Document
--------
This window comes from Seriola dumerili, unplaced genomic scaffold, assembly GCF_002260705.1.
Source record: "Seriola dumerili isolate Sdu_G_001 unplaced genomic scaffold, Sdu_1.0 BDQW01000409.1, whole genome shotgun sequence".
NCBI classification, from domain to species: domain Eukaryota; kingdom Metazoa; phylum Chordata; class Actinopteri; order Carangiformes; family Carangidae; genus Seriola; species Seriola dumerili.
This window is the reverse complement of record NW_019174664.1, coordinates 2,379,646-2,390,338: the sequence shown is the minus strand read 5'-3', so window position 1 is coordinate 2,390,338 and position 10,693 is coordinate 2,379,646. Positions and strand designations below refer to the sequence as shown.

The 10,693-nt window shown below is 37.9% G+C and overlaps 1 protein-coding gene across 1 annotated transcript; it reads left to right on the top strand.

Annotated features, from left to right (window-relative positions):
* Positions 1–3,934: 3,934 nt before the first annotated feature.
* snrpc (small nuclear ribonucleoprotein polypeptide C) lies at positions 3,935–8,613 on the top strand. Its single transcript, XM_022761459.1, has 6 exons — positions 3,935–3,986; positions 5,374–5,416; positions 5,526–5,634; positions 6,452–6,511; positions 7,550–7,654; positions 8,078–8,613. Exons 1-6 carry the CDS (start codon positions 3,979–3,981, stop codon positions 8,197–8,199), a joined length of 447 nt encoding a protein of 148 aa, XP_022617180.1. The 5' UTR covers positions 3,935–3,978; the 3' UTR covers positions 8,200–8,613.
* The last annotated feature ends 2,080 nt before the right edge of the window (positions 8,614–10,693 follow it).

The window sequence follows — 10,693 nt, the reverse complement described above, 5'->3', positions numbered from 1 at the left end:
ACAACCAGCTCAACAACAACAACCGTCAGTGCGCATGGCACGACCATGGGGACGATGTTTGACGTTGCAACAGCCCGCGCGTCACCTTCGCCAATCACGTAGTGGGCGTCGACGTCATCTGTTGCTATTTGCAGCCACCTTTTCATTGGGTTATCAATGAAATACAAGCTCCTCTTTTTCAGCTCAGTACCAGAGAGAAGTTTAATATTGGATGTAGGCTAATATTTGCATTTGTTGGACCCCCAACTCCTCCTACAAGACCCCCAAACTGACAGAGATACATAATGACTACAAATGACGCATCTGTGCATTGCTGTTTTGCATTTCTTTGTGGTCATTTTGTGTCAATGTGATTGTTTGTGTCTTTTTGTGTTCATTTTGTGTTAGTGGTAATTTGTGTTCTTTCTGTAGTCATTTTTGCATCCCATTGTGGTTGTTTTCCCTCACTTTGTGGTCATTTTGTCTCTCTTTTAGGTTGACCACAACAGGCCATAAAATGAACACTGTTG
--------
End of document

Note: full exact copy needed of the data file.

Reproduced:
This window comes from Seriola dumerili, unplaced genomic scaffold, assembly GCF_002260705.1.
Source record: "Seriola dumerili isolate Sdu_G_001 unplaced genomic scaffold, Sdu_1.0 BDQW01000409.1, whole genome shotgun sequence".
NCBI classification, from domain to species: domain Eukaryota; kingdom Metazoa; phylum Chordata; class Actinopteri; order Carangiformes; family Carangidae; genus Seriola; species Seriola dumerili.
This window is the reverse complement of record NW_019174664.1, coordinates 2,379,646-2,390,338: the sequence shown is the minus strand read 5'-3', so window position 1 is coordinate 2,390,338 and position 10,693 is coordinate 2,379,646. Positions and strand designations below refer to the sequence as shown.

The 10,693-nt window shown below is 37.9% G+C and overlaps 1 protein-coding gene across 1 annotated transcript; it reads left to right on the top strand.

Annotated features, from left to right (window-relative positions):
* Positions 1–3,934: 3,934 nt before the first annotated feature.
* snrpc (small nuclear ribonucleoprotein polypeptide C) lies at positions 3,935–8,613 on the top strand. Its single transcript, XM_022761459.1, has 6 exons — positions 3,935–3,986; positions 5,374–5,416; positions 5,526–5,634; positions 6,452–6,511; positions 7,550–7,654; positions 8,078–8,613. Exons 1-6 carry the CDS (start codon positions 3,979–3,981, stop codon positions 8,197–8,199), a joined length of 447 nt encoding a protein of 148 aa, XP_022617180.1. The 5' UTR covers positions 3,935–3,978; the 3' UTR covers positions 8,200–8,613.
* The last annotated feature ends 2,080 nt before the right edge of the window (positions 8,614–10,693 follow it).

The window sequence follows — 10,693 nt, the reverse complement described above, 5'->3', positions numbered from 1 at the left end:
ACAACCAGCTCAACAACAACAACCGTCAGTGCGCATGGCACGACCATGGGGACGATGTTTGACGTTGCAACAGCCCGCGCGTCACCTTCGCCAATCACGTAGTGGGCGTCGACGTCATCTGTTGCTATTTGCAGCCACCTTTTCATTGGGTTATCAATGAAATACAAGCTCCTCTTTTTCAGCTCAGTACCAGAGAGAAGTTTAATATTGGATGTAGGCTAATATTTGCATTTGTTGGACCCCCAACTCCTCCTACAAGACCCCCAAACTGACAGAGATACATAATGACTACAAATGACGCATCTGTGCATTGCTGTTTTGCATTTCTTTGTGGTCATTTTGTGTCAATGTGATTGTTTGTGTCTTTTTGTGTTCATTTTGTGTTAGTGGTAATTTGTGTTCTTTCTGTAGTCATTTTTGCATCCCATTGTGGTTGTTTTCCCTCACTTTGTGGTCATTTTGTCTCTCTTTTAGGTTGACCACAACAGGCCATAAAATGAACACTGTTG